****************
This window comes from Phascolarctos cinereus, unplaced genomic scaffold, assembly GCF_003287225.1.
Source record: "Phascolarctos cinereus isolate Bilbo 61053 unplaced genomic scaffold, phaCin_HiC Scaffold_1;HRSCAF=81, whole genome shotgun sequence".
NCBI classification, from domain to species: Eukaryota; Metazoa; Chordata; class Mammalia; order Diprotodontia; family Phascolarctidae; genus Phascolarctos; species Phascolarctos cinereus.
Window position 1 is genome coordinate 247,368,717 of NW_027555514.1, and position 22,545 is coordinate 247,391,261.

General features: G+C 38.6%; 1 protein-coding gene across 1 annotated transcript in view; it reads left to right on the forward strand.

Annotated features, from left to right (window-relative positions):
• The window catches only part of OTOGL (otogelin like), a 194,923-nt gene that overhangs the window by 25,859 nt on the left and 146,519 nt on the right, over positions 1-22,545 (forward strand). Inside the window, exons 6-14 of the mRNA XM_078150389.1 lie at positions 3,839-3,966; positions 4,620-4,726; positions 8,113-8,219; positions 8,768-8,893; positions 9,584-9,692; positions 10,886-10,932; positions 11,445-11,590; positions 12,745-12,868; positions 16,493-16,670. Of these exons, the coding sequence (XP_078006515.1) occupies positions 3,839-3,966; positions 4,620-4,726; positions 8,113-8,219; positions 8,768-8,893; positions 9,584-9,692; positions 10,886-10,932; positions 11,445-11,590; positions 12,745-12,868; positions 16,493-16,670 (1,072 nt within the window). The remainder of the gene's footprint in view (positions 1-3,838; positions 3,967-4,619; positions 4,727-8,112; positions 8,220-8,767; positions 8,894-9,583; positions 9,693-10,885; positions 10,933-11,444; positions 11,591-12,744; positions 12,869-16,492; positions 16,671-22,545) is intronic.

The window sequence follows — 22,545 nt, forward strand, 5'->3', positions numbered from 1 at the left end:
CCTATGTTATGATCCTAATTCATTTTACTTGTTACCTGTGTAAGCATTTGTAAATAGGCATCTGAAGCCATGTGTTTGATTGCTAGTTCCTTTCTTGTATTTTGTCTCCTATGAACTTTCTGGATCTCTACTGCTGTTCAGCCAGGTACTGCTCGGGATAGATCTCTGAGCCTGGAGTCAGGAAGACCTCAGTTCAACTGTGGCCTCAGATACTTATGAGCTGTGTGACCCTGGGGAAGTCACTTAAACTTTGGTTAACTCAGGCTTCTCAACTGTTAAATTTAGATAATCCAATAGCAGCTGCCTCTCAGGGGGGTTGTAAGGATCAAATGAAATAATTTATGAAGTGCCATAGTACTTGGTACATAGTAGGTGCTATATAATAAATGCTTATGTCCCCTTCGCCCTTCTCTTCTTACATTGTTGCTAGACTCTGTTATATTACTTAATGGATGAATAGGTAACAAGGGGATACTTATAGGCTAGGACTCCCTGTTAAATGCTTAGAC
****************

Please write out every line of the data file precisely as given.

This window comes from Phascolarctos cinereus, unplaced genomic scaffold, assembly GCF_003287225.1.
Source record: "Phascolarctos cinereus isolate Bilbo 61053 unplaced genomic scaffold, phaCin_HiC Scaffold_1;HRSCAF=81, whole genome shotgun sequence".
NCBI classification, from domain to species: Eukaryota; Metazoa; Chordata; class Mammalia; order Diprotodontia; family Phascolarctidae; genus Phascolarctos; species Phascolarctos cinereus.
Window position 1 is genome coordinate 247,368,717 of NW_027555514.1, and position 22,545 is coordinate 247,391,261.

General features: G+C 38.6%; 1 protein-coding gene across 1 annotated transcript in view; it reads left to right on the forward strand.

Annotated features, from left to right (window-relative positions):
• The window catches only part of OTOGL (otogelin like), a 194,923-nt gene that overhangs the window by 25,859 nt on the left and 146,519 nt on the right, over positions 1-22,545 (forward strand). Inside the window, exons 6-14 of the mRNA XM_078150389.1 lie at positions 3,839-3,966; positions 4,620-4,726; positions 8,113-8,219; positions 8,768-8,893; positions 9,584-9,692; positions 10,886-10,932; positions 11,445-11,590; positions 12,745-12,868; positions 16,493-16,670. Of these exons, the coding sequence (XP_078006515.1) occupies positions 3,839-3,966; positions 4,620-4,726; positions 8,113-8,219; positions 8,768-8,893; positions 9,584-9,692; positions 10,886-10,932; positions 11,445-11,590; positions 12,745-12,868; positions 16,493-16,670 (1,072 nt within the window). The remainder of the gene's footprint in view (positions 1-3,838; positions 3,967-4,619; positions 4,727-8,112; positions 8,220-8,767; positions 8,894-9,583; positions 9,693-10,885; positions 10,933-11,444; positions 11,591-12,744; positions 12,869-16,492; positions 16,671-22,545) is intronic.

The window sequence follows — 22,545 nt, forward strand, 5'->3', positions numbered from 1 at the left end:
CCTATGTTATGATCCTAATTCATTTTACTTGTTACCTGTGTAAGCATTTGTAAATAGGCATCTGAAGCCATGTGTTTGATTGCTAGTTCCTTTCTTGTATTTTGTCTCCTATGAACTTTCTGGATCTCTACTGCTGTTCAGCCAGGTACTGCTCGGGATAGATCTCTGAGCCTGGAGTCAGGAAGACCTCAGTTCAACTGTGGCCTCAGATACTTATGAGCTGTGTGACCCTGGGGAAGTCACTTAAACTTTGGTTAACTCAGGCTTCTCAACTGTTAAATTTAGATAATCCAATAGCAGCTGCCTCTCAGGGGGGTTGTAAGGATCAAATGAAATAATTTATGAAGTGCCATAGTACTTGGTACATAGTAGGTGCTATATAATAAATGCTTATGTCCCCTTCGCCCTTCTCTTCTTACATTGTTGCTAGACTCTGTTATATTACTTAATGGATGAATAGGTAACAAGGGGATACTTATAGGCTAGGACTCCCTGTTAAATGCTTAGAC